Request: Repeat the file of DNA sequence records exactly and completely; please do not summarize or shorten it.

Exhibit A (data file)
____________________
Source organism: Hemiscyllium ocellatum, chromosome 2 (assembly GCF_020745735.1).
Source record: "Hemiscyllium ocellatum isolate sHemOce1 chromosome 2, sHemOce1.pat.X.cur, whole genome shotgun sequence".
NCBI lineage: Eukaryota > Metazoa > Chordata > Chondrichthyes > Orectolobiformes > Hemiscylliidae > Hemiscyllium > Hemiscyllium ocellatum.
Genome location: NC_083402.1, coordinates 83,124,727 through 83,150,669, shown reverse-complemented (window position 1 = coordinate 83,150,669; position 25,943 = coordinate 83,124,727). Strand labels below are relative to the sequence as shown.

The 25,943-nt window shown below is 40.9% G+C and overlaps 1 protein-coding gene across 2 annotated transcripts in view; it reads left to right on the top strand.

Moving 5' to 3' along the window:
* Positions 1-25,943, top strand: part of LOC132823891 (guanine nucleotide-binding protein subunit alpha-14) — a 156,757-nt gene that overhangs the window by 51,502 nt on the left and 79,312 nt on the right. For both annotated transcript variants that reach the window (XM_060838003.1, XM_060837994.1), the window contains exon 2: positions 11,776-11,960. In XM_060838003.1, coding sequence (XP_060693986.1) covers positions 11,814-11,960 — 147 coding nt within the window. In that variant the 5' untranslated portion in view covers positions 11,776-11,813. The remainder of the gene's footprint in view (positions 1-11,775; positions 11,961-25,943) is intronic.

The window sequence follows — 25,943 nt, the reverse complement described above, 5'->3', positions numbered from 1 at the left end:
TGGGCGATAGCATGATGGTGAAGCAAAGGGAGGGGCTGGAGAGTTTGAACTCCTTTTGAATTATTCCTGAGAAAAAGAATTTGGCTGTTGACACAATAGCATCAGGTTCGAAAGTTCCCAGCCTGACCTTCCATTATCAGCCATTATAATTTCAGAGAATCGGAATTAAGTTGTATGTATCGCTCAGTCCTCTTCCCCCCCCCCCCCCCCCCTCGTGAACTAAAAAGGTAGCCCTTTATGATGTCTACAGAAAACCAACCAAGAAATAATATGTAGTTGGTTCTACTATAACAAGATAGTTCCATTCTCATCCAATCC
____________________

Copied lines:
Source organism: Hemiscyllium ocellatum, chromosome 2 (assembly GCF_020745735.1).
Source record: "Hemiscyllium ocellatum isolate sHemOce1 chromosome 2, sHemOce1.pat.X.cur, whole genome shotgun sequence".
NCBI lineage: Eukaryota > Metazoa > Chordata > Chondrichthyes > Orectolobiformes > Hemiscylliidae > Hemiscyllium > Hemiscyllium ocellatum.
Genome location: NC_083402.1, coordinates 83,124,727 through 83,150,669, shown reverse-complemented (window position 1 = coordinate 83,150,669; position 25,943 = coordinate 83,124,727). Strand labels below are relative to the sequence as shown.

The 25,943-nt window shown below is 40.9% G+C and overlaps 1 protein-coding gene across 2 annotated transcripts in view; it reads left to right on the top strand.

Moving 5' to 3' along the window:
* Positions 1-25,943, top strand: part of LOC132823891 (guanine nucleotide-binding protein subunit alpha-14) — a 156,757-nt gene that overhangs the window by 51,502 nt on the left and 79,312 nt on the right. For both annotated transcript variants that reach the window (XM_060838003.1, XM_060837994.1), the window contains exon 2: positions 11,776-11,960. In XM_060838003.1, coding sequence (XP_060693986.1) covers positions 11,814-11,960 — 147 coding nt within the window. In that variant the 5' untranslated portion in view covers positions 11,776-11,813. The remainder of the gene's footprint in view (positions 1-11,775; positions 11,961-25,943) is intronic.

The window sequence follows — 25,943 nt, the reverse complement described above, 5'->3', positions numbered from 1 at the left end:
TGGGCGATAGCATGATGGTGAAGCAAAGGGAGGGGCTGGAGAGTTTGAACTCCTTTTGAATTATTCCTGAGAAAAAGAATTTGGCTGTTGACACAATAGCATCAGGTTCGAAAGTTCCCAGCCTGACCTTCCATTATCAGCCATTATAATTTCAGAGAATCGGAATTAAGTTGTATGTATCGCTCAGTCCTCTTCCCCCCCCCCCCCCCCCCTCGTGAACTAAAAAGGTAGCCCTTTATGATGTCTACAGAAAACCAACCAAGAAATAATATGTAGTTGGTTCTACTATAACAAGATAGTTCCATTCTCATCCAATCC